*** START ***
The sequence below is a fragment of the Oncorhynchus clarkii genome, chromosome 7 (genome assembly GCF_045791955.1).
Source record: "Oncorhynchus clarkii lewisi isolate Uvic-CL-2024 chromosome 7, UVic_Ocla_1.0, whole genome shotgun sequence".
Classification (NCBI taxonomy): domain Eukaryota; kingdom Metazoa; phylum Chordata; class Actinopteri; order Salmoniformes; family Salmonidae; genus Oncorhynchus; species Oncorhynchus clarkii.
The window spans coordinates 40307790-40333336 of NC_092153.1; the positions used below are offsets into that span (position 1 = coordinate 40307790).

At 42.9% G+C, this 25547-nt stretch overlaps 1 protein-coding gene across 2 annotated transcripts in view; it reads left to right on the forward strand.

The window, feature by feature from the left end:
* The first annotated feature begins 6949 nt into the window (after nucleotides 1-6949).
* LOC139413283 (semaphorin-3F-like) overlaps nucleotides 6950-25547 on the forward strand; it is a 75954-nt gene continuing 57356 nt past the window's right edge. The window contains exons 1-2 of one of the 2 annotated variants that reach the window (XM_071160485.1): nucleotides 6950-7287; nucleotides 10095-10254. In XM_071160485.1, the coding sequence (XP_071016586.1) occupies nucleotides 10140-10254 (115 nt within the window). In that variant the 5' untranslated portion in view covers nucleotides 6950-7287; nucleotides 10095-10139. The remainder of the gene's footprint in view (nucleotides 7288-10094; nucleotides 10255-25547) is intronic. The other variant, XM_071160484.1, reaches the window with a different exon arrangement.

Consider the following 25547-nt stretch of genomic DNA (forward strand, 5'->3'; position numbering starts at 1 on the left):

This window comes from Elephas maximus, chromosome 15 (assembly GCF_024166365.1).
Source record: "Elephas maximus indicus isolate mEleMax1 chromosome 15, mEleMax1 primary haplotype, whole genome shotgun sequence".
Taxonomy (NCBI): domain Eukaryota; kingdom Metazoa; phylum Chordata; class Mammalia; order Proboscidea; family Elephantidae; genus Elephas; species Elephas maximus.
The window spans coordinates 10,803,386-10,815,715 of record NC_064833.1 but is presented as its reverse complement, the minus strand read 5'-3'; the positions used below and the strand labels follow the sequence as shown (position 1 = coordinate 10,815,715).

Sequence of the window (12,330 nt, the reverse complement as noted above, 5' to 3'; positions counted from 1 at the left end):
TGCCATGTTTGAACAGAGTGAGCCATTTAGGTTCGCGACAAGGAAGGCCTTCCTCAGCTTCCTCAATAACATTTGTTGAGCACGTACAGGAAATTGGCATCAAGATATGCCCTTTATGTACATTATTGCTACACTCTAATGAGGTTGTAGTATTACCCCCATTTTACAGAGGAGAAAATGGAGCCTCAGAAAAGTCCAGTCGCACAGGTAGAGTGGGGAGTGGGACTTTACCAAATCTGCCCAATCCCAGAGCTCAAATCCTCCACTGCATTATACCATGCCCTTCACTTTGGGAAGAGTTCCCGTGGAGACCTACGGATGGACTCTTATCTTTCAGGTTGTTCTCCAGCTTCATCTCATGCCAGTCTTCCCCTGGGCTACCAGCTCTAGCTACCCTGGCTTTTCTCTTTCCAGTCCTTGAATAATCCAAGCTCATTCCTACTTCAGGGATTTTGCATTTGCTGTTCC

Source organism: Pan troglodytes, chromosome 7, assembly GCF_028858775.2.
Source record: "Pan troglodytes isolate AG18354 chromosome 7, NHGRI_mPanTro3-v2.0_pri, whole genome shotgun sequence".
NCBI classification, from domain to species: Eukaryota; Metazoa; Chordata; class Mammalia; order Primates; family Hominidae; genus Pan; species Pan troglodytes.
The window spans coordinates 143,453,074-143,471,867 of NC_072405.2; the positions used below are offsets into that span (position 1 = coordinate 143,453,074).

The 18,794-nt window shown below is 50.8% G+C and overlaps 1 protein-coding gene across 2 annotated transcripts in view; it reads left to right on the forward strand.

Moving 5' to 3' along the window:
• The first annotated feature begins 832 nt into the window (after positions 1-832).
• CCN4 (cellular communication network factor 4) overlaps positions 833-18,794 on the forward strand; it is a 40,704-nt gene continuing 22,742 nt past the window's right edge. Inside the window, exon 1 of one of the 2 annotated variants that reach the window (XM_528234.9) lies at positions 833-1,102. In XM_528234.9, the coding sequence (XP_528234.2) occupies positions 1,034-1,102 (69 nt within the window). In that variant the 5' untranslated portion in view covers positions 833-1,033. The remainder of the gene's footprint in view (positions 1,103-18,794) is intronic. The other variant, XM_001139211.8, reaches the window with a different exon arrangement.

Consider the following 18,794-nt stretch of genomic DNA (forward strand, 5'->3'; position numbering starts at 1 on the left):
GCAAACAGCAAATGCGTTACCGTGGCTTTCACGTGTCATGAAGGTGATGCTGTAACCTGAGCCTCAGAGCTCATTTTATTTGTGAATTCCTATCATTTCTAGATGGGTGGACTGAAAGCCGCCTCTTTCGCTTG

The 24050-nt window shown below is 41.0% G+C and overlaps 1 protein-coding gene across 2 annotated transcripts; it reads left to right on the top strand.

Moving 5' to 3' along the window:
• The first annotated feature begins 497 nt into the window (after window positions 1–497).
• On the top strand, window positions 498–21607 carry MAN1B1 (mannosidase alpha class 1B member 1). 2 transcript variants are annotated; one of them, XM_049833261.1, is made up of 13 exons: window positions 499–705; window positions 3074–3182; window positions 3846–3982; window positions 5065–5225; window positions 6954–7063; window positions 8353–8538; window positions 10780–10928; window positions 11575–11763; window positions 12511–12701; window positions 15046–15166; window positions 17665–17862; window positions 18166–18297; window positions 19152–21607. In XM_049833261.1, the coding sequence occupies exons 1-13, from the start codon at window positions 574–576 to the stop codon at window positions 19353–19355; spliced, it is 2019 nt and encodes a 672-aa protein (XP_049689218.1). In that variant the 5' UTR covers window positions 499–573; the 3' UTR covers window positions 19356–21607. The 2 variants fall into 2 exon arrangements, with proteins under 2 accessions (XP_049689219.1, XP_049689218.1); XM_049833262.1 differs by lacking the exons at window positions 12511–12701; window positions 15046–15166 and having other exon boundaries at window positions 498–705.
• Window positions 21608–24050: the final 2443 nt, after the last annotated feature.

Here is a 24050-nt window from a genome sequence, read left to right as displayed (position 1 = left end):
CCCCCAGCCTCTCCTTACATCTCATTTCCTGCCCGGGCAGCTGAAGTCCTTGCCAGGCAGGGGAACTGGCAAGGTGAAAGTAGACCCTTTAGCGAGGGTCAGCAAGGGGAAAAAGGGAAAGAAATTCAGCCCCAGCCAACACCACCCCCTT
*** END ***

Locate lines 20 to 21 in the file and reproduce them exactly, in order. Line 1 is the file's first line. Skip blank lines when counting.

The 18,794-nt window shown below is 50.8% G+C and overlaps 1 protein-coding gene across 2 annotated transcripts in view; it reads left to right on the forward strand.

Moving 5' to 3' along the window: